Writing a speech, writing a book, writing a blog post… I realized recently that they all start similarly (at least for me). They differ in revisions and rehearsing, if any. Starting off, I take a moment to think about the subject. I either start with an outline or just start writing (or dictating).
I get a lot of questions about how to start a blog, what to write about, or in the case most recently, perfecting a speech. The hardest part is starting out and putting together the first draft.
To that end, if you’ve got an upcoming talk or want to start blogging, here’s my method on how to start.
1.     Think about the subject, and go through a creative learning process with some research – online and/ or in-person.
2.     Are there requirements or limitations? Delivery style, can you use images, max length, etc. Consider these to narrow the scope.
3.     I want my material to be as authentic and casual as possible, so I typically do not go through a huge brainstorming conquest. Instead, I jot down a few ideas in a loose outline. This helps me think about the flow of the material conceptually.
4.     Go. That is, I either write everything in my head according to the flow I’ve created, or I simply dictate (record myself speaking). This gives me the benefit of allowing my thoughts to flow, naturally.
5.     After completing the first round, I don’t make any edits. Instead, I sleep on whatever I’ve written for a couple days. This allows my ideas to crystallize further while allowing me to come back to version 1.0 with fresh eyes.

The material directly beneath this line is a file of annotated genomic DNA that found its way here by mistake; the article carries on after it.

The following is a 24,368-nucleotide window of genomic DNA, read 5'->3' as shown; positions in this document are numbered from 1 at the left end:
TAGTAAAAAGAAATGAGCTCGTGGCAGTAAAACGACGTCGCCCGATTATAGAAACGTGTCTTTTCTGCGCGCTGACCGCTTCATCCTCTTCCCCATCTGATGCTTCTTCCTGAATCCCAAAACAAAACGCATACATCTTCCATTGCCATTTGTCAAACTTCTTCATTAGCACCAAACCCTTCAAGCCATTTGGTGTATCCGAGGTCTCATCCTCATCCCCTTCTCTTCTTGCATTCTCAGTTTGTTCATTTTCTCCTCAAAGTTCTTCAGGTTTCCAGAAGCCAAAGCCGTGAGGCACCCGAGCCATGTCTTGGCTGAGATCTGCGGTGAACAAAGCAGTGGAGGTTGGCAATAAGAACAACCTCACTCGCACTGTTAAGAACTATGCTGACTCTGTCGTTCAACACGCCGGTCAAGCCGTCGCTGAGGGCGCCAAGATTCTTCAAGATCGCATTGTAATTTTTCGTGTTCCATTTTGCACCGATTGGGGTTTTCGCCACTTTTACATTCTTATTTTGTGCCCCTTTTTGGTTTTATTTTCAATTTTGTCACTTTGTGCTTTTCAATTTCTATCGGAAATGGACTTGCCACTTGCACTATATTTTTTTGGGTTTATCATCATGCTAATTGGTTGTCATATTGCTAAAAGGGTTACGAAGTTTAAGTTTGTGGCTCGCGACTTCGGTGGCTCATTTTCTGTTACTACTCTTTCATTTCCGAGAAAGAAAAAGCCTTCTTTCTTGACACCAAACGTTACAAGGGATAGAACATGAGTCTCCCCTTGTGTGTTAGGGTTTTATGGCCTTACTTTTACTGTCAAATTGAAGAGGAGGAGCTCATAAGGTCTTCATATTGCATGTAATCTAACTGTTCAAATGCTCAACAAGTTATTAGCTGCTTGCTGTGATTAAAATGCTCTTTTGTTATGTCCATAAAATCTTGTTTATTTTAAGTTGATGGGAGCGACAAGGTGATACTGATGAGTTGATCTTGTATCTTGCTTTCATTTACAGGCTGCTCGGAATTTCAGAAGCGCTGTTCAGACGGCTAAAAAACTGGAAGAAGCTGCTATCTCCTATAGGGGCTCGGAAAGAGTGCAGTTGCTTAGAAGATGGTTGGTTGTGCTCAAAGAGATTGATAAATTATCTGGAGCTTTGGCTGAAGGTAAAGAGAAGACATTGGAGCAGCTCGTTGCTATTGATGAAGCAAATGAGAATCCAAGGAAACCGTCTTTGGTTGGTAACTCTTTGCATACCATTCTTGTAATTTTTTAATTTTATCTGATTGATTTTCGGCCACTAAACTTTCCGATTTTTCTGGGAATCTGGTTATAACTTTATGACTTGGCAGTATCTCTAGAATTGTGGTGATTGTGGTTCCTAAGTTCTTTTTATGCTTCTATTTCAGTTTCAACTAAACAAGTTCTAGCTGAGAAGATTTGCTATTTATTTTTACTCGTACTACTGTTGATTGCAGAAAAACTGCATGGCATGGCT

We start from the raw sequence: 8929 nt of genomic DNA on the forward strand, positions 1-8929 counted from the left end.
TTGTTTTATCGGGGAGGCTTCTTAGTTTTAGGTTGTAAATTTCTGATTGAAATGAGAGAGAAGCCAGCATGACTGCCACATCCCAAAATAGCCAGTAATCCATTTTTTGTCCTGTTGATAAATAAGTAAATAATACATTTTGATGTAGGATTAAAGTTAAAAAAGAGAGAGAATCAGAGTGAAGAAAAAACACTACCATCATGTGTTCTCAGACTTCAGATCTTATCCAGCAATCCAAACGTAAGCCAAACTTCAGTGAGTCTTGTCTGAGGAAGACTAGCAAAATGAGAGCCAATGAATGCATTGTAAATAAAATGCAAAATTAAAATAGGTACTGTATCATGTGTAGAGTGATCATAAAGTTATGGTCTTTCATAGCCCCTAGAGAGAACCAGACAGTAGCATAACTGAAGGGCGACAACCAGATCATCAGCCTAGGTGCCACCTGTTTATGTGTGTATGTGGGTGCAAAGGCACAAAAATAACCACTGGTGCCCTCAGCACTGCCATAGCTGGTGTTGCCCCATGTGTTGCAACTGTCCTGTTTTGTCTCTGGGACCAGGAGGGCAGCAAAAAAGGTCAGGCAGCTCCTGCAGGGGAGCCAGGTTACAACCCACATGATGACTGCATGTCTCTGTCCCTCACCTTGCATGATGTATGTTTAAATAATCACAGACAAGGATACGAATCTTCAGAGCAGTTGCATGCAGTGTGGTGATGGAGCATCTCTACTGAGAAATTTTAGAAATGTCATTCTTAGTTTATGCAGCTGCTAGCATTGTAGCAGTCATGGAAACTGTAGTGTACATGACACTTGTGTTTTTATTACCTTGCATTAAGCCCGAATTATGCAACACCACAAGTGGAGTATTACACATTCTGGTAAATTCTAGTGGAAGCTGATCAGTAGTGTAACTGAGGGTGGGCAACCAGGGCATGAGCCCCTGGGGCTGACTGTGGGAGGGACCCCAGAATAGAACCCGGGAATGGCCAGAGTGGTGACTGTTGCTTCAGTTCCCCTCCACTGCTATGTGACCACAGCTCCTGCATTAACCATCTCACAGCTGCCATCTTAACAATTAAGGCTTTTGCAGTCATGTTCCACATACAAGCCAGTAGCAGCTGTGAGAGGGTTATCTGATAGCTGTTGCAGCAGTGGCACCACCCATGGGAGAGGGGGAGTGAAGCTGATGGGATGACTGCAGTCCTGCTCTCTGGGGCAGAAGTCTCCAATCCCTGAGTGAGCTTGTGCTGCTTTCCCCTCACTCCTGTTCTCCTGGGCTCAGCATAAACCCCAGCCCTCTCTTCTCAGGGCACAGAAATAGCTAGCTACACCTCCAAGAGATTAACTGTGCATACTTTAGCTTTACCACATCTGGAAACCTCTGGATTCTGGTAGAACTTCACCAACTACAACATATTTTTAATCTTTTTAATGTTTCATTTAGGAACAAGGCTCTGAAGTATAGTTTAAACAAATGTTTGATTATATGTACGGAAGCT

It’s simple to start. Let the ideas flow. It’s important to realize that starting out really isn’t as hard as you make it out to be if you approach this more casually and naturally.
From there, it’s about seeking feedback on how to make the draft better, if needed. For my blog posts, for better or worse (you tell me!), I go through two rounds of editing/ read-through. For Postmortem of a Failed Startup: Lessons for Success, I went through four “official” rounds of editing with a number of editors. For my F-Up Night talk in January, I made perhaps three material iterations. I did several practice runs, however.
For any share, it’s important to draw a line in the sand and decide when what you have is ready — refer to Des Traynor’s recommendation on launching a product. You can spend weeks or months (or years) trying to make something perfect. But rarely is it the content that makes your share perfect. Instead, it’s the delivery.
Just start.
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